REVIEW DATE: 29 Jan 2010
Even in entry-level guise, the Volkswagen Scirocco coupe retains its desirability. Steve Walker reports.
People who loved the Volkswagen Golf but wished it was a little more exciting to look at had their wishes granted when the German brand unveiled its latest Scirocco coupe. Like a lederhosen-clad genie from an elaborate flip-top beer stein, Volkswagen has been at it again with the Scirocco 1.4 TSI 122. It's the Scirocco for people who wished the Scirocco was a little more affordable.
There will always be those who write the Volkswagen Scirocco off as little more than a Golf that's had an elephant settle down on its roof for the night. There's an element of truth behind the squashed Golf sniping but there's also something wonderfully modern and accessible about VW's take on the small coupe theme. The purposeful, low-slung shape gives the coupe an element of drama that its clean-cut relative has never had and if those looks are your main reason for being attracted to the car, the entry-level 1.4 TSI 122 model is a good way to acquire them on the cheap.
You don't have to have eyeball-melting performance to enjoy a good coupe. If the balance is right and the handling sweet, an eager, free-revving engine can be just the ticket and it'll probably save you a pretty penny as well. The 1.4-litre TSI 122 petrol engine is one such unit. Not to be confused with the 1.4-litre TSI 160 'twin-charge' engine also offered in the Scirocco, this is the entry level powerplant employing a single turbocharger to boost its output instead of a turbo and supercharger in combination. With 120bhp and 200Nm of torque performance is never going to be as vivid as in the 265bhp Scirocco R but, it'll keep up with traffic and should have enough to entertain on the right road.
"This has got to be one of the most stylish cars currently available below the £20,000 barrier"
Many of the handling advances made by the Scirocco centre around its dynamic aids but this entry-level 1.4 TSI 122 car does without the Adaptive Chassis Control system with its comfort, normal and sport settings for the suspension and steering. The basic suspension set-up is still designed to deliver a level of thrills befitting a two-door coupe and the Scirocco's impressive ride comfort when cruising should not be harmed.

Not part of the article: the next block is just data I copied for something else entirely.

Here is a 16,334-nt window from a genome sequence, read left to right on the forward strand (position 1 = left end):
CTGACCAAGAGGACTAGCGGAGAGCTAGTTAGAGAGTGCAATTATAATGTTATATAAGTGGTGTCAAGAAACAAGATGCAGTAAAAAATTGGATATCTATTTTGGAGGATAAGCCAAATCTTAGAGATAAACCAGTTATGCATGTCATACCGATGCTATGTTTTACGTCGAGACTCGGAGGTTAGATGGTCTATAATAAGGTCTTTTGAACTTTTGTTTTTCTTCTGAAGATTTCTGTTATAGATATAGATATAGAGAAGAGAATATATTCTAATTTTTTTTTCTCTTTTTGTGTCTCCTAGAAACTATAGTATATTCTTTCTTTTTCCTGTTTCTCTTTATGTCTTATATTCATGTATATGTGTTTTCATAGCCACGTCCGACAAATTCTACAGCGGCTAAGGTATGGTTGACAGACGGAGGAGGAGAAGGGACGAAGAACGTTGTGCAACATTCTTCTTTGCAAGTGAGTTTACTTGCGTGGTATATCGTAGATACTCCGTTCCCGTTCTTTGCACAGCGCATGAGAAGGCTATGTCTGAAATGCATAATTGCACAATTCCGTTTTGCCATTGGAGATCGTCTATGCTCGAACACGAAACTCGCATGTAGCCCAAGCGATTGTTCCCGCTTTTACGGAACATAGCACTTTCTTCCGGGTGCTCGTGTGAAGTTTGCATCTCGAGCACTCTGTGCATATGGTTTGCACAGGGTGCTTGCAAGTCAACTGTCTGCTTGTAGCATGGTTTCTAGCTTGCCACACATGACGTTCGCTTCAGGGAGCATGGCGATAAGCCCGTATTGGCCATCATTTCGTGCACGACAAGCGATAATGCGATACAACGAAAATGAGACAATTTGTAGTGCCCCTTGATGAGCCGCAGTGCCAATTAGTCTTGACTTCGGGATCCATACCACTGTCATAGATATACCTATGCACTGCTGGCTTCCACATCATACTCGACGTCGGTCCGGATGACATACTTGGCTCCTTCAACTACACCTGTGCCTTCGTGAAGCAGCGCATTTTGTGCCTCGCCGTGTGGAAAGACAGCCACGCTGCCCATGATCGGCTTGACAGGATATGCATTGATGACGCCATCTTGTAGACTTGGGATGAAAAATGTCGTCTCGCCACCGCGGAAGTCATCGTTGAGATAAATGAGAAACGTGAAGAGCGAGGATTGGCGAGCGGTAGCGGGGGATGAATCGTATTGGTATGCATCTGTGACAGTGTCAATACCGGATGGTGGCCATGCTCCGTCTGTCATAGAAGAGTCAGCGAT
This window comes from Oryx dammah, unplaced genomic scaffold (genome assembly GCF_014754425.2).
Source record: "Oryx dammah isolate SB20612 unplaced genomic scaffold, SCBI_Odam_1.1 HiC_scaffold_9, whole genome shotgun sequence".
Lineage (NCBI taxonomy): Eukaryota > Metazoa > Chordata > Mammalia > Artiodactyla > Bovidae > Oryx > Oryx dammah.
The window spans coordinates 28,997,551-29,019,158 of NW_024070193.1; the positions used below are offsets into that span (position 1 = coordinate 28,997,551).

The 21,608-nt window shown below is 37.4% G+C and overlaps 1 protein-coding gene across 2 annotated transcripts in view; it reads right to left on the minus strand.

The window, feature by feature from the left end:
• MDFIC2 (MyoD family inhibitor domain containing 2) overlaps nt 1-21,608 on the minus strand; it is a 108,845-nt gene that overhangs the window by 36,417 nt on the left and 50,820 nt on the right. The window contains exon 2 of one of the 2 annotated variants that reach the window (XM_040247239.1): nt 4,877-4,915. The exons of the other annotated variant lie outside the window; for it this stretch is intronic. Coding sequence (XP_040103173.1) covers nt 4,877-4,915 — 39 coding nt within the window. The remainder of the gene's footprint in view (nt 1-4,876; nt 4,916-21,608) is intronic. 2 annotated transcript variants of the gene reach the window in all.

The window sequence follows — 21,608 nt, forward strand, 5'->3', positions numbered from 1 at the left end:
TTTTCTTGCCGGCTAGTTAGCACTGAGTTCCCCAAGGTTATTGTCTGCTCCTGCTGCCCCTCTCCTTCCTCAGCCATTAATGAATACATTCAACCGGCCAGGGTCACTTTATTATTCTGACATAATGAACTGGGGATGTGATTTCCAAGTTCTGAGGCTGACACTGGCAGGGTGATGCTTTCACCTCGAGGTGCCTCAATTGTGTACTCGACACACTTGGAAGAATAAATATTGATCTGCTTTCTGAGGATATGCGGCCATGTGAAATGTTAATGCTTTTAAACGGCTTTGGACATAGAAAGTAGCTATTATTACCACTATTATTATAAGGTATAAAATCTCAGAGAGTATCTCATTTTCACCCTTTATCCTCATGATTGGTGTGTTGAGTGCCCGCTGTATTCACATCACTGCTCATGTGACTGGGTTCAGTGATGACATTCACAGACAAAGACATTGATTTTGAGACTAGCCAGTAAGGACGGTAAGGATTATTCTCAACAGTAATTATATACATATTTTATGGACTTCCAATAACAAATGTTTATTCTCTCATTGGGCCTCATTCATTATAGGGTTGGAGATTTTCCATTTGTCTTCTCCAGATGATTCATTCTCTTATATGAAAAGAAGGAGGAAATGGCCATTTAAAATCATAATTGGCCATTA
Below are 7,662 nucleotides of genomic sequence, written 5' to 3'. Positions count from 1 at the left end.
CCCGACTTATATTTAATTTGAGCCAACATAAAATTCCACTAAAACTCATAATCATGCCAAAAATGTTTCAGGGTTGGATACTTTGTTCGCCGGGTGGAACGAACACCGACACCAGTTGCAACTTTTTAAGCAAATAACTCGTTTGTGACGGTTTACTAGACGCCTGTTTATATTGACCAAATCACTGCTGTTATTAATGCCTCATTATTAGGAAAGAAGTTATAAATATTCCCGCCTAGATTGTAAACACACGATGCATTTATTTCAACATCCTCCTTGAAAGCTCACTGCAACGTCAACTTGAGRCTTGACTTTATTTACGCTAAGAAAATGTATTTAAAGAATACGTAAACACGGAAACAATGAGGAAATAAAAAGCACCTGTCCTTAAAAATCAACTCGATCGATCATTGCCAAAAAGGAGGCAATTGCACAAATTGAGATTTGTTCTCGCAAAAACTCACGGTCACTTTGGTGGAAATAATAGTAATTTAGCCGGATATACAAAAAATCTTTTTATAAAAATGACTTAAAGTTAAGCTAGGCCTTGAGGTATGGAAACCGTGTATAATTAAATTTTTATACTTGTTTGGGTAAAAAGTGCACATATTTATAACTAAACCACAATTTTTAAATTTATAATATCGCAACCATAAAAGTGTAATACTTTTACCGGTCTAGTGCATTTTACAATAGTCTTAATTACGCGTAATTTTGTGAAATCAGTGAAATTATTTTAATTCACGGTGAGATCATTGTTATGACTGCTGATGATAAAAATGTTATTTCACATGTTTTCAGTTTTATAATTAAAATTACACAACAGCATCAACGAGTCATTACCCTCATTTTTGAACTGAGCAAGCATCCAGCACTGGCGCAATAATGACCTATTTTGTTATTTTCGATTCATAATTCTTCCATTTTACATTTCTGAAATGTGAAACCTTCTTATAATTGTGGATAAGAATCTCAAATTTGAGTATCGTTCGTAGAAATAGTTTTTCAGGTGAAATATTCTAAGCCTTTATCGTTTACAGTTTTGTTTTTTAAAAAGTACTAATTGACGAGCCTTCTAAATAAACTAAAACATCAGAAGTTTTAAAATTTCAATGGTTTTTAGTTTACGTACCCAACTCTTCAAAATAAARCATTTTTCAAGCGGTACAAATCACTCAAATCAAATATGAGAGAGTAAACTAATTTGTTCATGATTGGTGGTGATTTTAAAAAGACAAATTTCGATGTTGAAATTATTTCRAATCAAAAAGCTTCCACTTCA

The Scirocco is practical for a sports coupe. There's a reasonably wide boot aperture which opens up 292 litres of luggage space. Fold the split rear seats down and you've got 755 litres. The Scirocco features four, individual sculpted seats finished in a choice of either cloth or leather. The sports seats aren't just restricted to those up front - the contoured rear seats feature integrated headrests to offer plenty of support. Proportions for this car are classically short, low and wide although the dimensions betray its reliance on Golf mechanicals. The vehicle measures 4,256mm long, 1,404mm high and 1,810mm wide.
Inside the Scirocco, there's a lot to grab the interest. A contoured, flat-bottomed sports steering wheel frames dials that glow white at night. The interior is airy and light, and the option of an electrically-operated panoramic sunroof further emphasises the feeling of spaciousness. Many people expected this model to emerge as a classically lean and low sports coupe but the exterior visual effect is closer to what you imagine the three-door Golf might have looked like if Volkswagen had given its designers carte blanche. Despite its somewhat stocky lines, the Scirocco is a great looking car that manages to purvey a futuristic feel. Volkswagen isn't known for its stylistic innovation but this is one model where the marque has hit the nail on the head.
The price will be a major component of this Scirocco's appeal. Coming in at under £19,000, it's nearly £2,000 less than the 1.4-litre TSI 160 car and may be affordable enough to tempt buyers out of their high-spec three-door Golf models. The car certainly doesn't feel low rent and equipment levels are largely the same as the more powerful Siroccos with the exception of that missing Adaptive Chassis Control system (a £750 option).
The 2.0-litre diesel engine remains the most fuel efficient in the Scirocco range but this 1.4 TSI 122 unit isn't far off and it's £2,500 cheaper to buy in the first instance. News of the official combined economy figure of 44mpg and 146g/km emissions will be welcome to those who thought running a desirable coupe was beyond their budget. Insurance costs should be similarly reasonable and strong demand should keep residual values buoyant.
In entry-level 1.4 TSI 122 guise, the Volkswagen Scirocco probably lacks the performance to really make the most of its finely-honed chassis. That's largely where the downsides end though because this car shares the sleek looks and classy design of the more powerful models and is available at a temptingly low price.
This has got to be one of the most stylish cars currently available below the £20,000 barrier and with manageable running costs added in, it should have the ability to lure buyers out of their three-door family hatchbacks.
The results below show the top SCIROCCO deals on buyacar
|Volkswagen Scirocco 2.0 TDI 170 GT 3dr DSG diesel coupe|
|Volkswagen Scirocco 2.0 TDi BlueMotion Tech GT 3dr [Nav/Leather] diesel coupe|
|Price £22,848||Save £2,692|
|Volkswagen Scirocco 2.0 TDi BlueMotion Tech GT 3dr diesel coupe|
|Price £23,000||Save £1,010|
|Volkswagen Scirocco 2.0 TDi BlueMotion Tech 3dr diesel coupe|
|Price £19,000||Save £3,655|
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|For SCIROCCO 1.4 TSI 122|
|OVERALL||7.7 OUT OF 10|
|Space / Versatility||9|
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